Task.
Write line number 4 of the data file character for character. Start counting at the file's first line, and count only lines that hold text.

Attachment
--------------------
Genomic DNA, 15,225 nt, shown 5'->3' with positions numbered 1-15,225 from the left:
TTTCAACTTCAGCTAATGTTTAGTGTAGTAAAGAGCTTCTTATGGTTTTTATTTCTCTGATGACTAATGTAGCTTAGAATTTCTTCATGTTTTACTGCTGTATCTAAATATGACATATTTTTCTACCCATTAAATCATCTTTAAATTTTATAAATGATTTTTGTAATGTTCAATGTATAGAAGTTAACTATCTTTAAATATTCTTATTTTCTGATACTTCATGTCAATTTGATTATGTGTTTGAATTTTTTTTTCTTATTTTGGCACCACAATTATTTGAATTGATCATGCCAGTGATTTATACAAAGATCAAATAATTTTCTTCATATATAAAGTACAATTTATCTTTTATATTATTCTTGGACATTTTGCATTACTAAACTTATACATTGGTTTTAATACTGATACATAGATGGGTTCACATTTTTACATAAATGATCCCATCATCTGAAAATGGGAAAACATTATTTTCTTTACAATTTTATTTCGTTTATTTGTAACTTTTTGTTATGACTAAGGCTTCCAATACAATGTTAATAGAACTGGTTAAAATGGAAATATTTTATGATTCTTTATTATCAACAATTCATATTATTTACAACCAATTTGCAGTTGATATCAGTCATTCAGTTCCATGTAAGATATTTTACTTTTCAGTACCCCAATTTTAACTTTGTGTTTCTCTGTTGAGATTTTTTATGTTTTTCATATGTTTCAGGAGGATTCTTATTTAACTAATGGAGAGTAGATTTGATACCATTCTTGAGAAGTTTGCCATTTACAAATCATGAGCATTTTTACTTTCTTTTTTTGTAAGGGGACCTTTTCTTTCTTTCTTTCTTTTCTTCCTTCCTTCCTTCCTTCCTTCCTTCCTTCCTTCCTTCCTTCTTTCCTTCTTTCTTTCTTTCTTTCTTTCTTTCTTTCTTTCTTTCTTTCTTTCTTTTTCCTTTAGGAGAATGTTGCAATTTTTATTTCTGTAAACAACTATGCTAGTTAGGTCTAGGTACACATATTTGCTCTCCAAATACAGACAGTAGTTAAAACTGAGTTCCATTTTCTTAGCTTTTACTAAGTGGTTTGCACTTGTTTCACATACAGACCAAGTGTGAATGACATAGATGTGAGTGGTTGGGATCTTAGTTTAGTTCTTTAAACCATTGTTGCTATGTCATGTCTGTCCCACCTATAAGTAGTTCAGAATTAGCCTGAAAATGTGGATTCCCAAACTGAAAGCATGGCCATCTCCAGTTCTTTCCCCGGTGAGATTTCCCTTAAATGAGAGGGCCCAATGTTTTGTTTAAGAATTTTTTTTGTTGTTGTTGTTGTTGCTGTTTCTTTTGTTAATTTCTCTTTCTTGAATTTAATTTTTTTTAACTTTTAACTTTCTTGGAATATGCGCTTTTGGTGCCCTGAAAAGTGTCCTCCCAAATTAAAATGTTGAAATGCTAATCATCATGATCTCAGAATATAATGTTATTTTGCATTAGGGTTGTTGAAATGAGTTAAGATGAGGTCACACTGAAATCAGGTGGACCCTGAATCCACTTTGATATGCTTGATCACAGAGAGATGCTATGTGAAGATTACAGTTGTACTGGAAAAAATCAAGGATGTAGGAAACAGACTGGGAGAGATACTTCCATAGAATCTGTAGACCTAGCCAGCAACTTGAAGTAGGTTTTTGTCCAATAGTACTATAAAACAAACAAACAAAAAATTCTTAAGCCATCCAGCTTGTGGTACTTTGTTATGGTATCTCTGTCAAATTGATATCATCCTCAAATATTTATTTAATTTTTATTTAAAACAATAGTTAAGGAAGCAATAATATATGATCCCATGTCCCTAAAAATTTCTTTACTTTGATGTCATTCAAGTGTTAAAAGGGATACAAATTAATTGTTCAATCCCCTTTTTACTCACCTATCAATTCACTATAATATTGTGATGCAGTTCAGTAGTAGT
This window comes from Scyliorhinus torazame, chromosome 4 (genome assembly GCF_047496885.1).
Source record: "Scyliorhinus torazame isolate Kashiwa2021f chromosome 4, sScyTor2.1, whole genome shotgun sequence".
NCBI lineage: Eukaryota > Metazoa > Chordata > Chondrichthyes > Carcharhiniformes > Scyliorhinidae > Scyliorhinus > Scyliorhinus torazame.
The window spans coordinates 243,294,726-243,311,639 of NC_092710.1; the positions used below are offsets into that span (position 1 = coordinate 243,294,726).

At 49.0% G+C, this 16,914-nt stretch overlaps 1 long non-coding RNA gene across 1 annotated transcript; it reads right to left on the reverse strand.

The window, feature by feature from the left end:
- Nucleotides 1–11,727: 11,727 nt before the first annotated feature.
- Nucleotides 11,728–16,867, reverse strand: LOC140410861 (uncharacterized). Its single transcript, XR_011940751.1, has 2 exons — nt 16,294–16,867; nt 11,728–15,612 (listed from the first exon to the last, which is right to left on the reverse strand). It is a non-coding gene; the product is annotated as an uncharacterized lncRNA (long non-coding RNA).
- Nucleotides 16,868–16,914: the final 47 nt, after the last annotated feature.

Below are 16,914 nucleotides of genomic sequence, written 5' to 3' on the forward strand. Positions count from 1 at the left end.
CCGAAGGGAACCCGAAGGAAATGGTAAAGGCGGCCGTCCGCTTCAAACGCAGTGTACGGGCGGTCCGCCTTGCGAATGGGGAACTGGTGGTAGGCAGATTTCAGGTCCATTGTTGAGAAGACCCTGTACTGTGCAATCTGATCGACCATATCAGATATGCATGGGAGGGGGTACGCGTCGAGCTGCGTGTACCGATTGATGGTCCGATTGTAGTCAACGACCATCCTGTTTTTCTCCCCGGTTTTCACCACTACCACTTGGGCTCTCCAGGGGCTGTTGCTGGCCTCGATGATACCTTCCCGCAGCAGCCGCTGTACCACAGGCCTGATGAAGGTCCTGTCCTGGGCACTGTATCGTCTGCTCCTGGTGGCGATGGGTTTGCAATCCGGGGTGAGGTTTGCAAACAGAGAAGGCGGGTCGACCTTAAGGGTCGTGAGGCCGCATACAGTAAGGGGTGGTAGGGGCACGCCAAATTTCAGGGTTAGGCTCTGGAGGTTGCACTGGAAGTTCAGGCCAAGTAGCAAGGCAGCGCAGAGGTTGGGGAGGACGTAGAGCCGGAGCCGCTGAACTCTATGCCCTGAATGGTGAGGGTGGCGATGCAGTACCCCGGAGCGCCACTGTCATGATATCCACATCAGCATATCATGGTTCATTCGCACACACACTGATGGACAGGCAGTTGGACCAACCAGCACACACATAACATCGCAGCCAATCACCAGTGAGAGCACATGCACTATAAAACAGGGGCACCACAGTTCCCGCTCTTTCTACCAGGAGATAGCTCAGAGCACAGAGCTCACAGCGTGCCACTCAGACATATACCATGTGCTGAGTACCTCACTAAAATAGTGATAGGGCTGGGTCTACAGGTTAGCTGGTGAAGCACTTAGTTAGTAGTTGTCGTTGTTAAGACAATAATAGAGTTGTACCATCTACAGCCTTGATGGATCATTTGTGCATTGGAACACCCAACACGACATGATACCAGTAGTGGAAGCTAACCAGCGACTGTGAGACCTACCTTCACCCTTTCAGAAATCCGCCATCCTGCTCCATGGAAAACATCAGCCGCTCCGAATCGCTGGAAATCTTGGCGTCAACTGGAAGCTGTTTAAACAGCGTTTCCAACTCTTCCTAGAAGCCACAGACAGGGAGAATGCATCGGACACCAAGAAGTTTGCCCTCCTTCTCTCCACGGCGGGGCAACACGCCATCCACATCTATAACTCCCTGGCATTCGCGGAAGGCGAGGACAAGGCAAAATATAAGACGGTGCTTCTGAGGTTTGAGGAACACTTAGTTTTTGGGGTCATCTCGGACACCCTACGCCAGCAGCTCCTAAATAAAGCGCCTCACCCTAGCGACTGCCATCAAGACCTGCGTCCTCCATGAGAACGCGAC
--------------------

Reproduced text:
Source record: "Scyliorhinus torazame isolate Kashiwa2021f chromosome 4, sScyTor2.1, whole genome shotgun sequence".